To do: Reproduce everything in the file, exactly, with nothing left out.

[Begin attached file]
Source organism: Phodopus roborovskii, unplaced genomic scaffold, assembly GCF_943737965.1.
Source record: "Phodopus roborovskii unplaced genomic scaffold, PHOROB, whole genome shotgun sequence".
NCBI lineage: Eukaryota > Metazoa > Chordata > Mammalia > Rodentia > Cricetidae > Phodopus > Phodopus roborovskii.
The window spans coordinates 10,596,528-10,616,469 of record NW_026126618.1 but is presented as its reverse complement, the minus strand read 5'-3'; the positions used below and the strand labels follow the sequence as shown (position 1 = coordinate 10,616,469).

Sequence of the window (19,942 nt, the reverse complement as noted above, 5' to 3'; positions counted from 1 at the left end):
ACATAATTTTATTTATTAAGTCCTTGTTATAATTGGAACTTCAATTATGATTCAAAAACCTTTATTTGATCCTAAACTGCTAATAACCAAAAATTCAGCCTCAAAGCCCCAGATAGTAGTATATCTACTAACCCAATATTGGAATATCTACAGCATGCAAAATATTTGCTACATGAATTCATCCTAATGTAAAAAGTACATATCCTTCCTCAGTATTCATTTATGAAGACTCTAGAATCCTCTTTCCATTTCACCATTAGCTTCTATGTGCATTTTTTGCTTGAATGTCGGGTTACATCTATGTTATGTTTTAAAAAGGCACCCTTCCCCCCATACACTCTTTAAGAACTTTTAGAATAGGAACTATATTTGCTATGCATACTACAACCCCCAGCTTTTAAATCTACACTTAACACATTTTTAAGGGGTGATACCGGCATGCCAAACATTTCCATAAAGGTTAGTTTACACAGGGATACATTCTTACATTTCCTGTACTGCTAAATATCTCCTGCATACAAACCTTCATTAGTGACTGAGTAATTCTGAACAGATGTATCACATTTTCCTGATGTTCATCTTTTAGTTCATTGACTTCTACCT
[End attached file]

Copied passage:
Source organism: Phodopus roborovskii, unplaced genomic scaffold, assembly GCF_943737965.1.
Source record: "Phodopus roborovskii unplaced genomic scaffold, PHOROB, whole genome shotgun sequence".
NCBI lineage: Eukaryota > Metazoa > Chordata > Mammalia > Rodentia > Cricetidae > Phodopus > Phodopus roborovskii.
The window spans coordinates 10,596,528-10,616,469 of record NW_026126618.1 but is presented as its reverse complement, the minus strand read 5'-3'; the positions used below and the strand labels follow the sequence as shown (position 1 = coordinate 10,616,469).

Sequence of the window (19,942 nt, the reverse complement as noted above, 5' to 3'; positions counted from 1 at the left end):
ACATAATTTTATTTATTAAGTCCTTGTTATAATTGGAACTTCAATTATGATTCAAAAACCTTTATTTGATCCTAAACTGCTAATAACCAAAAATTCAGCCTCAAAGCCCCAGATAGTAGTATATCTACTAACCCAATATTGGAATATCTACAGCATGCAAAATATTTGCTACATGAATTCATCCTAATGTAAAAAGTACATATCCTTCCTCAGTATTCATTTATGAAGACTCTAGAATCCTCTTTCCATTTCACCATTAGCTTCTATGTGCATTTTTTGCTTGAATGTCGGGTTACATCTATGTTATGTTTTAAAAAGGCACCCTTCCCCCCATACACTCTTTAAGAACTTTTAGAATAGGAACTATATTTGCTATGCATACTACAACCCCCAGCTTTTAAATCTACACTTAACACATTTTTAAGGGGTGATACCGGCATGCCAAACATTTCCATAAAGGTTAGTTTACACAGGGATACATTCTTACATTTCCTGTACTGCTAAATATCTCCTGCATACAAACCTTCATTAGTGACTGAGTAATTCTGAACAGATGTATCACATTTTCCTGATGTTCATCTTTTAGTTCATTGACTTCTACCT